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Also just wanted to add GREAT POST so far.

And dont forget to add Roman Harper to that list of outstanding draft picks. He may be injured, but he certainly was a phenom when he was in.
 

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For the tight ends, I agree with the grade. Even by the standard of judging them by what they're asked to do--and we don't know for sure--neither the recieving nor the blocking have been stellar. And as Ice pointed out:

"The same is true with a TE that runs an out-and-in and draws the LB inside so that Reggie can get one-on-one on a swing pass."

A good tight end can also be a threat in the middle of the field that keeps a safety back. Teams have been cheating safeties up, spying Bush with a safety, even run blitzing them off the ends to shut down plays to the outside. A tight end who posed more of a threat downfield would make that impossible.
 
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Running Backs - B

Well my gosh, this position has gotten an awful lot more controversial then it was at the beginning of the year.

I guess what I’ll discuss is the concept of a “bust” in the NFL. I realize a lot of people criticizing Bush aren’t implying he’s guaranteed to be a bust. Neat. That means I’m not talking to you so a response where you at length explain how you aren’t suggesting he is a bust is completely unnecessary.

There are, actually, few true “busts” in the NFL these days (QBs excepted). Scouting has become so large, organized, and effective, teams rarely just completely miss the mark on a player.

“Busts” typically come about in 3 ways.

1 – Not physically talented enough. This is just rare in today’s NFL. Teams typically have a very good grasp on the talent levels of the first round players. It DOES still happen. Mike Williams I believe is the next true blue “talent bust”. In my mind, he just completely lacks the necessary “quickness” to be a NFL WR.

2 – Injuries. This is what typically creates busts these days. Courtney Brown, Donte Stallworth, Charles Rogers, Kellen Winslow until this year, etc. You can’t always predict which players will suddenly become “injury prone”. That’s why Deuce fell to us (he had a number of college injuries) and may cause Adrian Peterson to drop, and yet Deuce has been fairly durable for an RB.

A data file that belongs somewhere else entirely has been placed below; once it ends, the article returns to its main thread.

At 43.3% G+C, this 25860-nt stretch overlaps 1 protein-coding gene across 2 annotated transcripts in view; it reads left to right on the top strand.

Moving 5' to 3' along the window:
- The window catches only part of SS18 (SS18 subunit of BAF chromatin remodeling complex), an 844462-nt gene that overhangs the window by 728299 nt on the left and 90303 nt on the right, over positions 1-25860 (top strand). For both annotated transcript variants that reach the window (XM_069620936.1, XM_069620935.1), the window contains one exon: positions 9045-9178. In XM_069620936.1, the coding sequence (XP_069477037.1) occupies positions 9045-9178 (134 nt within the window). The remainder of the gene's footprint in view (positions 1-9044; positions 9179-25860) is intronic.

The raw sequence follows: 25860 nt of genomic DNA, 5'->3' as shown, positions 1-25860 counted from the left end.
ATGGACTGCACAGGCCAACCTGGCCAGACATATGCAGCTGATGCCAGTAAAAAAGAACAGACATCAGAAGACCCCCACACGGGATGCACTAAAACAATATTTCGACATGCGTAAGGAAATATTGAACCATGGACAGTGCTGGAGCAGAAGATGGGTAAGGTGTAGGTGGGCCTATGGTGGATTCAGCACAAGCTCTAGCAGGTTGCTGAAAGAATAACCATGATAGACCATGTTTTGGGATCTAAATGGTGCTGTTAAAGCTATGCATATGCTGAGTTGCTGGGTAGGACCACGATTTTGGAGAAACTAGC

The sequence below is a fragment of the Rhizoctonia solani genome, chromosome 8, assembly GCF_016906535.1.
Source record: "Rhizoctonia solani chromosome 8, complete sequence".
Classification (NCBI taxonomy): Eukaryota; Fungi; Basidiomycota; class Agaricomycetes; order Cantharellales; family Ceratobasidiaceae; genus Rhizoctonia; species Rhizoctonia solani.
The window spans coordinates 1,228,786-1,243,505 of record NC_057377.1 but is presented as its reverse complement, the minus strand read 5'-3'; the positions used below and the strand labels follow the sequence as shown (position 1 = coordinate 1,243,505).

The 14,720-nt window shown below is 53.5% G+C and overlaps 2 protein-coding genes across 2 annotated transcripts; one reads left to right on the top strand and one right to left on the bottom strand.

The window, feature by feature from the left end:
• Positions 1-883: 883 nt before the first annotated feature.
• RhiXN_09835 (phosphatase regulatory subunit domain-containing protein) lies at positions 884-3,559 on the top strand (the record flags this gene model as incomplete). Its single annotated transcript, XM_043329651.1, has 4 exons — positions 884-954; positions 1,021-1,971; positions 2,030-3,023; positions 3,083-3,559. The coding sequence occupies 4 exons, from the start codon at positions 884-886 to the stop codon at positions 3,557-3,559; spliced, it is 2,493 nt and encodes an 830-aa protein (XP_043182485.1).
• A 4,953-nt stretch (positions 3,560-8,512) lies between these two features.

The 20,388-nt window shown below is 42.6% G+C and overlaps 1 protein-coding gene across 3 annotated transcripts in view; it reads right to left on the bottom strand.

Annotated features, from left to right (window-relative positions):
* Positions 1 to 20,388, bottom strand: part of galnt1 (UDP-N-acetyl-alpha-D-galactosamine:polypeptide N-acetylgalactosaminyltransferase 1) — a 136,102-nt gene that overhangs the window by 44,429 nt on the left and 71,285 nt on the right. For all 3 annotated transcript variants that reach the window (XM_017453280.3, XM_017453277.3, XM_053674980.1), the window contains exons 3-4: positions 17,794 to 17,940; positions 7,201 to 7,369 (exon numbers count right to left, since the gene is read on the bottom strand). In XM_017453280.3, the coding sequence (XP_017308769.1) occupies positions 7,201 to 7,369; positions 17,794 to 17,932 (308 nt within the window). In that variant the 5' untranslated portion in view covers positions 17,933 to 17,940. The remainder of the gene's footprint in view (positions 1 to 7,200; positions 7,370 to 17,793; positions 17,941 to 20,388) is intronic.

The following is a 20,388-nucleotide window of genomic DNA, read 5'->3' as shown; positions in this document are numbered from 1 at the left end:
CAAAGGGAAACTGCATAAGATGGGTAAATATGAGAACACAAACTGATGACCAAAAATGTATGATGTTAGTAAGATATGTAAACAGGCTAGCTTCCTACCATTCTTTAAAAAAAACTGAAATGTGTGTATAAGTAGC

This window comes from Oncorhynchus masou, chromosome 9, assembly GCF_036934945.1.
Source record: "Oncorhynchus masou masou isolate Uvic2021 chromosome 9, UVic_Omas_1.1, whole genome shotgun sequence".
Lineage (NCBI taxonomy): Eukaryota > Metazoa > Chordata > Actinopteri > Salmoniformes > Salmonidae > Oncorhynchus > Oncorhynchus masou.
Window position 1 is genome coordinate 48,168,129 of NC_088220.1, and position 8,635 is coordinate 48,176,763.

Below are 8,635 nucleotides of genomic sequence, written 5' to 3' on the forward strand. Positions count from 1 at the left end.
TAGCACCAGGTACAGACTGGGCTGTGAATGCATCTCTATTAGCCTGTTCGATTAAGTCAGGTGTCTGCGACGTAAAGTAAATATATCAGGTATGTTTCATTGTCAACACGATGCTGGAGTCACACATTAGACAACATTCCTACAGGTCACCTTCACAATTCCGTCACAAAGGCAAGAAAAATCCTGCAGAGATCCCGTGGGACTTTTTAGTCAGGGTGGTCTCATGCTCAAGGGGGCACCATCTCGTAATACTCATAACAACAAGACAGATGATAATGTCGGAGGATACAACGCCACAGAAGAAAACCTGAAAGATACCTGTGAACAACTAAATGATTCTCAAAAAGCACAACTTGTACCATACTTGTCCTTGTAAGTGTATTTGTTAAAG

3 – Personality. These are the busts we know and love. Ryan Leaf embodies it, but Jonathon Sullivan also falls here (unmotivated). This is the lazy, the self-destructive.

Now, there are a lot of players who don’t necessarily meet expectations but nonetheless become solid starters. Dewayne Robertson, Jordan Gross, Leonard Davis, etc. I have a hard time calling these guys “busts” because they are still solid NFL contributors.

In this regard I look at Reggie Bush and see that
1) He is very talented
2) He has not been seriously injured
3) He has a positive team-first attitude and is working hard
This suggest to me that Bush will not be a bust. We didn’t miss the boat on him. He is what he is. That he’s struggled to adjust and is taking longer then hoped is, unfortunate, but does not change anything fundamental about him.

Bush’s development might be a problem if we were 4-4 or 3-5 and struggling to put together a winning season. There would be pressure on Bush to perform miracles and get us wins. But the reality is, in our current situation, we can afford to be patient.
 
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Quarterback – A++

++++. A few more +’s. It’s not really possible for there to be enough.

Drew Brees is not the best quarterback in the NFL. He sure as heck isn’t the most complete. But Drew Brees is beyond perfect for the New Orleans Saints. He brings things to this team no other QB in the NFL could have brought here. I cannot stress this enough. Peyton Manning would not have the success Brees is having overall I truly believe this. I know I’ll get disagreement on this point, and arguing it would take up at least as much as I’ve written overall so far plus 2 or 3 times more, so I’ll focus on one aspect that’s really changed how I view football.

Conventional wisdom says that, to win in the playoffs, you must have a strong running game. I was a huge subscriber to this belief, and was a fan of the “run first, play-action second” type offense.